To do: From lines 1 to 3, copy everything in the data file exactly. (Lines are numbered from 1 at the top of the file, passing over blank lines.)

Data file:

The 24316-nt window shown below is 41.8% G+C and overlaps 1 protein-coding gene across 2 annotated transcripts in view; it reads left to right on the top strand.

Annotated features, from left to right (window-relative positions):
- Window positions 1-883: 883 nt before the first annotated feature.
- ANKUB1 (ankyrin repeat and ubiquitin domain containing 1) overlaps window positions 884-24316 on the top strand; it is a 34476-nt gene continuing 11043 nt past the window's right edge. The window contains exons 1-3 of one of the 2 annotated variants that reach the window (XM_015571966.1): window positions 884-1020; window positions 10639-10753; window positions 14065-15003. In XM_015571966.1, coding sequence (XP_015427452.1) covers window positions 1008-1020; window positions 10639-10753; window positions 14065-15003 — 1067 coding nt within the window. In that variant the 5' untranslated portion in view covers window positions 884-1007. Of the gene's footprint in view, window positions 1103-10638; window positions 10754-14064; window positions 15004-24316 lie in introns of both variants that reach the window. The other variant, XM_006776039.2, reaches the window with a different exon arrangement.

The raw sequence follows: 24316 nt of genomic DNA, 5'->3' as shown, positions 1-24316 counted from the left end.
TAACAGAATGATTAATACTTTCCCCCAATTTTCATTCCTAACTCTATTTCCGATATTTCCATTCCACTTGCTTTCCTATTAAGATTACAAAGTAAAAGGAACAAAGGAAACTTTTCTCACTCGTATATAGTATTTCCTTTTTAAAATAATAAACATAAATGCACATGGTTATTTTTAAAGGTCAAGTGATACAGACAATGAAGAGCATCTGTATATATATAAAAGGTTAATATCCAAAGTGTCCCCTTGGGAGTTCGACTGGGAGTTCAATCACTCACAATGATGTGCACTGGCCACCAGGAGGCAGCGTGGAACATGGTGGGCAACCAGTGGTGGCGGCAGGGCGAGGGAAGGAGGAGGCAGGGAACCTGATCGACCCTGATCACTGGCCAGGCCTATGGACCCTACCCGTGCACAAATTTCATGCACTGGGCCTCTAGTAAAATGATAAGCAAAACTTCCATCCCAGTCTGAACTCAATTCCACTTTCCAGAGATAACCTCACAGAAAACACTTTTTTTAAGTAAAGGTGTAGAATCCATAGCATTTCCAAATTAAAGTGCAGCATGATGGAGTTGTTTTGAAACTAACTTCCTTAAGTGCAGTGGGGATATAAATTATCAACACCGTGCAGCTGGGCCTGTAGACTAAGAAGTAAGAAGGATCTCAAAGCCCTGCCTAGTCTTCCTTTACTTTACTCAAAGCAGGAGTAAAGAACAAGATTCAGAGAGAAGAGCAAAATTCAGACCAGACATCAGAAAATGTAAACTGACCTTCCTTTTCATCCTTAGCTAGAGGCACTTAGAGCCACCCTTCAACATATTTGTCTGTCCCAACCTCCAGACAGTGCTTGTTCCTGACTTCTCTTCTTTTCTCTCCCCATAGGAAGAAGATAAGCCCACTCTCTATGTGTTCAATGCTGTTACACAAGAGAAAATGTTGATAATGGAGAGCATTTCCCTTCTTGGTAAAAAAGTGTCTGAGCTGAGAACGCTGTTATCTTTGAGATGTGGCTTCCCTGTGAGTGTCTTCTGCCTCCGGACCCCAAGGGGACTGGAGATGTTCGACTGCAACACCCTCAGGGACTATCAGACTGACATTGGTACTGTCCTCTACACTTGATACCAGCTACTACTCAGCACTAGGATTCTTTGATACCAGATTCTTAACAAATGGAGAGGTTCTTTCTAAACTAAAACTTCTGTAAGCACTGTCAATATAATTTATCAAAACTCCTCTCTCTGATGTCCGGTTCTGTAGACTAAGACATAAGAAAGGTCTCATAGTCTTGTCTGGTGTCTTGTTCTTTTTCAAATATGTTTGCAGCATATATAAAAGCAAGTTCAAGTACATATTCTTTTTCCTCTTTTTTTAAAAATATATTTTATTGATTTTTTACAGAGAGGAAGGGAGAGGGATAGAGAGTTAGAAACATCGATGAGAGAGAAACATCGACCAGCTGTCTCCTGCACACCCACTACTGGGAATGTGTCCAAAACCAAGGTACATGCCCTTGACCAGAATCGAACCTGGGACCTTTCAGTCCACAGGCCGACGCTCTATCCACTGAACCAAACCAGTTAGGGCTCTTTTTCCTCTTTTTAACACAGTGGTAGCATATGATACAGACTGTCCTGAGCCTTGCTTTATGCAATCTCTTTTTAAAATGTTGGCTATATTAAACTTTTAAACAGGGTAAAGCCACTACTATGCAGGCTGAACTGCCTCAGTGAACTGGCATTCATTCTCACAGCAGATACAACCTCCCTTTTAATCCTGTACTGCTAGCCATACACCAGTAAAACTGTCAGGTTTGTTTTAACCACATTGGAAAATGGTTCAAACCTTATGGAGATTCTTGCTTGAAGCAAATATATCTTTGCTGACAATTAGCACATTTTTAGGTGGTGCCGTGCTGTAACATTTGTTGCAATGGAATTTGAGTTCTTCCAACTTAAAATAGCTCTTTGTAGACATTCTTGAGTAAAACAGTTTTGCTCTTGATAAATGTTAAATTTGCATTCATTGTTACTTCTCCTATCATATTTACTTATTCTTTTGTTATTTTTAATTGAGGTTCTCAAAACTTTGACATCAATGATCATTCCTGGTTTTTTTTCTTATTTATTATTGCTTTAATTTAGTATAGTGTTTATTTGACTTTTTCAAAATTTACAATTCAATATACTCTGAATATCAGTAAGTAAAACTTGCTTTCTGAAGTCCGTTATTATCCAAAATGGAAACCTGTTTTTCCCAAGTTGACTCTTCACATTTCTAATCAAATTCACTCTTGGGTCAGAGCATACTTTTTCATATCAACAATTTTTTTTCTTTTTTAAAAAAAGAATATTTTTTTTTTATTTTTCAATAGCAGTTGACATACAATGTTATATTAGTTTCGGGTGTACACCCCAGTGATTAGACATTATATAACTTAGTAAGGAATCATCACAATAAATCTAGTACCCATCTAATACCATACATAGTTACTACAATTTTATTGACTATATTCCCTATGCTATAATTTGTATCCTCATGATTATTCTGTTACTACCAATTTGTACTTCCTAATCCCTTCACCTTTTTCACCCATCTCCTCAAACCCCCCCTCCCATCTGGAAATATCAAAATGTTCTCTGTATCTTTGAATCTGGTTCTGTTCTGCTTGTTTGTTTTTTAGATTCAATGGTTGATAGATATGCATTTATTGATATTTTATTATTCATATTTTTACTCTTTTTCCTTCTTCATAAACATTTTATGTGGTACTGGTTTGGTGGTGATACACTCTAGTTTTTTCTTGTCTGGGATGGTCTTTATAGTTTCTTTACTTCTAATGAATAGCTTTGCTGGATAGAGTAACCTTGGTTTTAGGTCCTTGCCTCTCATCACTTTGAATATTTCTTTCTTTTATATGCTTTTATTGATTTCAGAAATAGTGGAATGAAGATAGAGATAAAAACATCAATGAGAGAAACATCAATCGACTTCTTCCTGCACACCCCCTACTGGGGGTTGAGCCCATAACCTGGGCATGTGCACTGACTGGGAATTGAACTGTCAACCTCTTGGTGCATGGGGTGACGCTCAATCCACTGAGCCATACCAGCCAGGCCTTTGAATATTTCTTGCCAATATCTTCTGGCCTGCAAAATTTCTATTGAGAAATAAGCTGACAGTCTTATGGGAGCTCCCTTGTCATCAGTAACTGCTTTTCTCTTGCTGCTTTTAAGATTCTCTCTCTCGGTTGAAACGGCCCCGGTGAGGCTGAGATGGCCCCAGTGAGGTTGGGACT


The 24316-nt window shown below is 41.8% G+C and overlaps 1 protein-coding gene across 2 annotated transcripts in view; it reads left to right on the top strand.

Annotated features, from left to right (window-relative positions):
- Window positions 1-883: 883 nt before the first annotated feature.